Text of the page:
Wes Barry and his family are planting a church in Charlotte, North Carolina. Thi...
Searching for a church community
In one month, I’ll be taking my daughter to college. She’s headed into an early start program, approximately 1,800 miles and three states away from me, away from her church family. She’s my youngest of four and my only girl. I’m not looking forward to this, but I am trying to be supportive (sometimes I succeed). My nerves would be greatly helped if she can find a church in her new town.
I remember when I was in college, back in the dark ages (i.e. pre-internet), I had difficulty finding a church. I tried the trusty yellow pages and had some interesting experiences. I ended up going to four services in four years—not a great track record. I would like a better experience for my daughter. I would also like her to have a Christ-centered support network when she’s so far from home.
What it sounds like to me, the “visitor”
Older, and hopefully wiser, I turn to my new trusty friend, the internet, ready to find some viable candidates for her to check out. What I found, however, is that our church websites are less than friendly to “outsiders”. Our websites are customized to meet the needs of our congregants. Our sites show that we all “love God and love others”; that we all profess to be “welcoming and friendly”. We all have the flashy banners and scrolling ribbons listing our Vacation Bible School and Wednesday Night Programs. Some of us even have recordings of our services online. At face value they look fabulous, unless you’re searching for a church from a distance like we are.
The “visitor” sections of our websites seem to be an afterthought. They still list our Holy Week schedules. Our directions are pretty much “East of North Street near the Mall”. Trust me, if you aren’t familiar with a city, this doesn’t help. Many sites don’t list the average Sunday worship size. This would help me identify a small or large church. And those sermons posted? They’re mostly the “traditional” service. I didn’t find any “contemporary” services to listen and review.
Finally, our sites are full of “church speak” that is, programs and titles only “insiders” would understand. REALM is on Monday; Cornerstone is on hiatus for the summer; catch the latest in “the Call”; “New Creation” is on a mission trip. Without some form of footnote or tag, I have no idea what any of these are. And no one has anything listed for Young Adults/College and Career. We all go straight from boldly advertising our Youth/High School ministry to listing our Adult ministries. Further clicking reveals these adult ministries are typically segregated by Men and Women and typically meet during the day. Really?? What 19-year-old wants to study Thessalonians with what sounds like a room full of grey haired women? I’m only being slightly facetious here since I have plenty of grey hair. But that’s what it sounds like to me, the “visitor”.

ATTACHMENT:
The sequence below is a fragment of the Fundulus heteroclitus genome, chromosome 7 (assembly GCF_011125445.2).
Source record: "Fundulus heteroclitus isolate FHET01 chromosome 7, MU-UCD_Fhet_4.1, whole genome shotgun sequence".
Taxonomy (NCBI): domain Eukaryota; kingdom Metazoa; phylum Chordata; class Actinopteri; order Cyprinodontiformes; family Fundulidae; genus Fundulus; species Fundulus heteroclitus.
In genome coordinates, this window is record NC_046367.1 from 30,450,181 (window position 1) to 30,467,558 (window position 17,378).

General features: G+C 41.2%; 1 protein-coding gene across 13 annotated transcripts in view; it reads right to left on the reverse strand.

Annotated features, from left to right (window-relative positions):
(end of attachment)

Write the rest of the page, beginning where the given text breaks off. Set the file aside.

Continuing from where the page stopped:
Click after click after click
“Baptizing More Than We Bury” is a two-pronged approach. We absolutely need to “go out and make disciples”, but we also need to be attractive for those “actively seeking”. Yes, my daughter is a believer, but chances are she’ll have three roommates who aren’t. How can she “invite” when she can’t find a place that looks attractive enough to want to visit?
I am determined to help my daughter find a church. I know people I can ask for guidance, but what about those out there who don’t? Those people who are new to a town or area? Who get tired of clicking, clicking, clicking and not finding any helpful information? I challenge us all to take a few moments to look at our websites, our Facebook pages, and whatever else we use to shine the light of our Savior. Are our websites up to date? Do we have a process for keeping it this way? Are our sites meaningful for both visitors and congregants? Would a visitor understand who we are and what we offer? Do we have understandable directions? Can someone easily find our contact information, send us an e-mail and get a response? Or is it buried three clicks deep?
We are in a bold and exciting Missional time. Let’s use every opportunity and tool available to reflect these values to the world in an inviting way.
Terri McNabb is an elder at Trinity United Presbyterian of Modesto, CA and the Chair of Ministry Partnership Teams (MPT) for the Presbytery of Northern California & Nevada. Terri is a single mother of four kids.